While I was in public life, a judge appeared before me and my fellow commissioners to complain that he’d sentenced a man to 10 consecutive weekends in the county jail but that our facility was so overcrowded, the offender had been turned away each time. The judge glared at the 5 commissioners in outrage. Did we understand the absurdity of the situation? I replied that I did. The judge, knowing the overcrowded conditions, had sentenced someone of reliable character to 10 weekends in the county jail at the tax payer’s expense when community service was a viable alternative. Yes, I nodded, that was absurd.
To be frank, there are few judges who can resist the temptation of an empty cell bed. Generally, their passion is to fill it and never count the cost. No doubt that’s why this nation spends 80 billion dollars a year incarcerating people who pose no physical threat to society and who could serve their sentences in more productive ways. (Why Do We punish?” by Richard A. Posner, The New Republic, June 9, 2014.) Unfortunately, we Americans love to criminalize behavior. Currently there are 4,000 federal crimes on the books and more being written every day, not counting those drafted by state, county and city legislative bodies. It’s a wonder anyone manages to stay out of jail.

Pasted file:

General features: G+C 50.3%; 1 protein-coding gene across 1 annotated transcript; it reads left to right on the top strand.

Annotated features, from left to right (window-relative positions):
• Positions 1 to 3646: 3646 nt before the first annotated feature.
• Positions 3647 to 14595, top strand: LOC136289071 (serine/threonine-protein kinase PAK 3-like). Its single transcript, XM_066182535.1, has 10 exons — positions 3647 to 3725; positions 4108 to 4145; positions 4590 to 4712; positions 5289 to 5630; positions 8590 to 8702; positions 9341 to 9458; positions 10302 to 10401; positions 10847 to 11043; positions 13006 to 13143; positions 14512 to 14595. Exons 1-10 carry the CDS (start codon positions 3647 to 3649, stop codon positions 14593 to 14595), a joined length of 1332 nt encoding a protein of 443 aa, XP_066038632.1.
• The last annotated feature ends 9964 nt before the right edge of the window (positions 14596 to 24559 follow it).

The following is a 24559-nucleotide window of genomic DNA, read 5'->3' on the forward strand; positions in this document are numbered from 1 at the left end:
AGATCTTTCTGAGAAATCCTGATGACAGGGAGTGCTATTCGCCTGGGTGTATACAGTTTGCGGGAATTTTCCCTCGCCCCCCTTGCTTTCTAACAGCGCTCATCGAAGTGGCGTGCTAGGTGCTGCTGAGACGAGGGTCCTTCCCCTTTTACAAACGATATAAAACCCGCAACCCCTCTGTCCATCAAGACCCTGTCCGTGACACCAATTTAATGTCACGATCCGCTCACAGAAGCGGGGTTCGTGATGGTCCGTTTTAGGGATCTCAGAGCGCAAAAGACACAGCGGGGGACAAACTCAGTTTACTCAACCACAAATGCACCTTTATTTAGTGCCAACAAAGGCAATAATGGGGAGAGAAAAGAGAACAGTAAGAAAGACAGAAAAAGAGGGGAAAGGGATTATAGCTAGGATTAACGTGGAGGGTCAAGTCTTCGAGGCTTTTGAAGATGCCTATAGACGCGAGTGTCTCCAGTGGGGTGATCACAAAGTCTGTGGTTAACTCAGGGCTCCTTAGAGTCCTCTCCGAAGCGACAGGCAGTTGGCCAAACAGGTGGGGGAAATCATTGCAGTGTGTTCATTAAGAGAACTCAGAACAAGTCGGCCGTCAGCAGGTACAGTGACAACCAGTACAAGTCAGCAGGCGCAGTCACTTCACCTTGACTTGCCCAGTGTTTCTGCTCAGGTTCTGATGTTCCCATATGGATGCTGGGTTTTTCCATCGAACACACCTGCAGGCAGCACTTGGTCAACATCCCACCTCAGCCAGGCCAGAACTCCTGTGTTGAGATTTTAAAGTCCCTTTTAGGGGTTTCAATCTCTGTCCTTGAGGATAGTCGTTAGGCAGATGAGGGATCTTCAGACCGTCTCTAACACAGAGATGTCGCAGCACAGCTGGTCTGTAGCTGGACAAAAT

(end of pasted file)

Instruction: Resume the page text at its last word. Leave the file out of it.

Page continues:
Sadly, most people who find themselves behind bars are mentally ill. There’s nowhere else to house them. Building jails is far more popular in the public’s eye than building treatment centers. Oh yes, I know there’s talk of providing more help for the mentally ill each time there’s a mass shooting. Even the NRA gives the notion lips service, largely because it diverts our attention away from gun control. But memory fades and we go on doing what we always have done, warehousing our sick in the criminal justice system.
There are ways to reduce the number of jails needed in our society, if we had the will. We could build those treatment centers we talk about, for a start. We could decriminalize some crimes for another. Possessing marijuana is one example. But I suspect that crime is on its way out, anyway. Once other states see the revenues marijuana brings in for Colorado and Washington, where the drug is legal, the other 48 won’t be far behind.
We could shorten jail sentences, too. Research shows that to prevent recidivism, a shorter sentence is more effective than a longer one. I don’t know why. Maybe it has something to do with keeping a person’s ties with his or her community strong. Unfortunately, the public is convinced longer sentences are better and few politicians who seek reelection dare to contradict. One judge did speak his mind, recently, however:
“…the American hatred of criminals is especially unforgiving, reflecting our ‘sink or swim’ mentality – the belief that America is the land of unlimited opportunity and whoever fails to take the opportunity offered, turning to crime instead, has only himself to blame for his perverse choice and his condign punishment… It is the Calvinist spirit at work. (Ibid, pg. 50)